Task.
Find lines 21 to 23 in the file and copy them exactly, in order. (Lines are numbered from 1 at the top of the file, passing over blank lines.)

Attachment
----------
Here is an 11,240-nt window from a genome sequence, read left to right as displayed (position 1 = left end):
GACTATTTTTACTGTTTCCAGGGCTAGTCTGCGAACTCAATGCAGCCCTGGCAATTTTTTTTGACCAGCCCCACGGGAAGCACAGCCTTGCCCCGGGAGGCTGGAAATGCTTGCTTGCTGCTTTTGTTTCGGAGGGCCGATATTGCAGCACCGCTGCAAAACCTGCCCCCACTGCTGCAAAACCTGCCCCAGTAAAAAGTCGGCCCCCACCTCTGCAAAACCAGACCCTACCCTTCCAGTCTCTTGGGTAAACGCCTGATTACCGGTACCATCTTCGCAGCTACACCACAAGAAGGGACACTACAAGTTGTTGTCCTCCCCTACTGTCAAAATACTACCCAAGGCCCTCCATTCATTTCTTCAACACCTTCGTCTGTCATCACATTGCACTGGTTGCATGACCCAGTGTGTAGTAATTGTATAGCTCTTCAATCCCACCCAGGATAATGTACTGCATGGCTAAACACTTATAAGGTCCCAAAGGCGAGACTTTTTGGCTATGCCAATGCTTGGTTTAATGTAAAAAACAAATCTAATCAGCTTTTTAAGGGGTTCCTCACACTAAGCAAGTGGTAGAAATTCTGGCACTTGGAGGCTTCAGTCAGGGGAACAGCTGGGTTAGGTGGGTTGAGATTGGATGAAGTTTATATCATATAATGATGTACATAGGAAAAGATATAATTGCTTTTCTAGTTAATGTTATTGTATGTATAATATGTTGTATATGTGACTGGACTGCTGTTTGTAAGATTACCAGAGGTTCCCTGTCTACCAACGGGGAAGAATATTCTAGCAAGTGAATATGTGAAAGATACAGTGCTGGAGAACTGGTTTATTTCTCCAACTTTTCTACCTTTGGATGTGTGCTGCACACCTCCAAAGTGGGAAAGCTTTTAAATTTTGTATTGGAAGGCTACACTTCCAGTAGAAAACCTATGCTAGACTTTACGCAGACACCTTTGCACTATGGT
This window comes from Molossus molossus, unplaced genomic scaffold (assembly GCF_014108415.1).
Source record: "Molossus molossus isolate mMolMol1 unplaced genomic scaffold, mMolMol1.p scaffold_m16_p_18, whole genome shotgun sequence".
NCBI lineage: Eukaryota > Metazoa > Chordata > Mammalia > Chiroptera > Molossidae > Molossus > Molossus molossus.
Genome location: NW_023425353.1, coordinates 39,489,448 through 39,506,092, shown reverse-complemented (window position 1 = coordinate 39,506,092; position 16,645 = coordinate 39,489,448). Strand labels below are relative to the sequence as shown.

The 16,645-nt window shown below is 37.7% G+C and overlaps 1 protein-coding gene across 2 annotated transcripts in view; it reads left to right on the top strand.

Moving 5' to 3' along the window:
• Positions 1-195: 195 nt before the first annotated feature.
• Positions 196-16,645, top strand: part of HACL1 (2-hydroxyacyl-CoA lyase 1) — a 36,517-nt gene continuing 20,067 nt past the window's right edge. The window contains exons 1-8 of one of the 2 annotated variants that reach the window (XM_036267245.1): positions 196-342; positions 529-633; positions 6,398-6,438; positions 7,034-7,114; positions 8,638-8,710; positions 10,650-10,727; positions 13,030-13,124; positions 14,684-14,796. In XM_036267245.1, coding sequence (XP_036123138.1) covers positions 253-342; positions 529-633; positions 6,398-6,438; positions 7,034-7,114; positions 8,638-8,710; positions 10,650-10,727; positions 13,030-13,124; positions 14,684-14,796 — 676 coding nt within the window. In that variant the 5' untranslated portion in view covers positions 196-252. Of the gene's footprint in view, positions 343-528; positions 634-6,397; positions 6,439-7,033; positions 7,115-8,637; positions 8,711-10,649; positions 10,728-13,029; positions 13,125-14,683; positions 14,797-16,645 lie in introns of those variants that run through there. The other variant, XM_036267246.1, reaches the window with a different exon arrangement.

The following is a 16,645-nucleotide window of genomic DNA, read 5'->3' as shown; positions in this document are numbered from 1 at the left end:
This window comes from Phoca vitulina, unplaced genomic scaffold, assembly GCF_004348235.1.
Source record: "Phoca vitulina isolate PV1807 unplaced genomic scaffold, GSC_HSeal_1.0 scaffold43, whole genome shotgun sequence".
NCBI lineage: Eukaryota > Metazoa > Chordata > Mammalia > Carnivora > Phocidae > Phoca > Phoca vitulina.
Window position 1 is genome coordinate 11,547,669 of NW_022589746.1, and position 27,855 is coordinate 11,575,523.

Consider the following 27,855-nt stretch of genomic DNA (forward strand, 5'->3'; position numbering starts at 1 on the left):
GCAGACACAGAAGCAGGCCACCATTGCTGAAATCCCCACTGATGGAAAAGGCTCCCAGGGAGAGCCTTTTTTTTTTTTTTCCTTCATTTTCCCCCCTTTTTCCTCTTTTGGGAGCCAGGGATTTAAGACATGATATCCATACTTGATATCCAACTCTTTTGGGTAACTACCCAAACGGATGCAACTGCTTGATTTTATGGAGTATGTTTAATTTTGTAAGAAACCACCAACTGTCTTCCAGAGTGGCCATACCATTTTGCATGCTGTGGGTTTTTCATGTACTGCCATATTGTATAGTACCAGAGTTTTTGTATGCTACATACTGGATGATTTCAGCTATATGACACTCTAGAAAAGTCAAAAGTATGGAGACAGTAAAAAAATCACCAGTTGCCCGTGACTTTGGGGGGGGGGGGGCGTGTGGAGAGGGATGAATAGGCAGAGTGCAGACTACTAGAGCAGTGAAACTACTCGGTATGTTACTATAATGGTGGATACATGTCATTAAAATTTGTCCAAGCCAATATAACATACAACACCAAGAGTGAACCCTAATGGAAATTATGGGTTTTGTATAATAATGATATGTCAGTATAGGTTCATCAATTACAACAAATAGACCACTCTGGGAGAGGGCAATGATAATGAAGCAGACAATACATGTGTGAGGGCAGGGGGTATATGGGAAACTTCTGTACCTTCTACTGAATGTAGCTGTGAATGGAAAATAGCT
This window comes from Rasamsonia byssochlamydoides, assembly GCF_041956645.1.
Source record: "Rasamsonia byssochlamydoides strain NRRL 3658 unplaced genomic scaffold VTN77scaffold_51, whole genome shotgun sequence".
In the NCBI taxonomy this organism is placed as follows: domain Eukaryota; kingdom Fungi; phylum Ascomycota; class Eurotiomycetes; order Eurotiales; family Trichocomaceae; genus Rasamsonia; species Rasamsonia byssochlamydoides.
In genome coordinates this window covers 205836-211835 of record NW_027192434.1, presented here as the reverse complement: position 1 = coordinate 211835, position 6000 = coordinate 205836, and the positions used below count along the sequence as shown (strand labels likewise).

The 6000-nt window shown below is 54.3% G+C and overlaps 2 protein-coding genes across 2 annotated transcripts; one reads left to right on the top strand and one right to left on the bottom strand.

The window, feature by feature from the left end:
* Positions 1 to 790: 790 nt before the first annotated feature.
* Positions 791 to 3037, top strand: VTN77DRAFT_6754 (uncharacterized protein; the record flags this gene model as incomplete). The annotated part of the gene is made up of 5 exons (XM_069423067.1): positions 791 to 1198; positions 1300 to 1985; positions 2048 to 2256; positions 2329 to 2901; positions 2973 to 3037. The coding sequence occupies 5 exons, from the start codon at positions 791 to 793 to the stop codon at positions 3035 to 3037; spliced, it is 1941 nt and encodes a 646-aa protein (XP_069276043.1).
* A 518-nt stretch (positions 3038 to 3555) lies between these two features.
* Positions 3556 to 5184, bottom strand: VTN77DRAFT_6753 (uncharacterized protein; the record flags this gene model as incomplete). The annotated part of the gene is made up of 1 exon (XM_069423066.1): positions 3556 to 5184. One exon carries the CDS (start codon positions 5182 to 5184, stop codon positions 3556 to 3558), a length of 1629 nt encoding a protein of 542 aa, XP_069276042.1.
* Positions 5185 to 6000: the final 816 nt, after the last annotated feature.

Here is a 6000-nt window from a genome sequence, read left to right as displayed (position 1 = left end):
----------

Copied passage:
In genome coordinates this window covers 205836-211835 of record NW_027192434.1, presented here as the reverse complement: position 1 = coordinate 211835, position 6000 = coordinate 205836, and the positions used below count along the sequence as shown (strand labels likewise).

The 6000-nt window shown below is 54.3% G+C and overlaps 2 protein-coding genes across 2 annotated transcripts; one reads left to right on the top strand and one right to left on the bottom strand.

The window, feature by feature from the left end: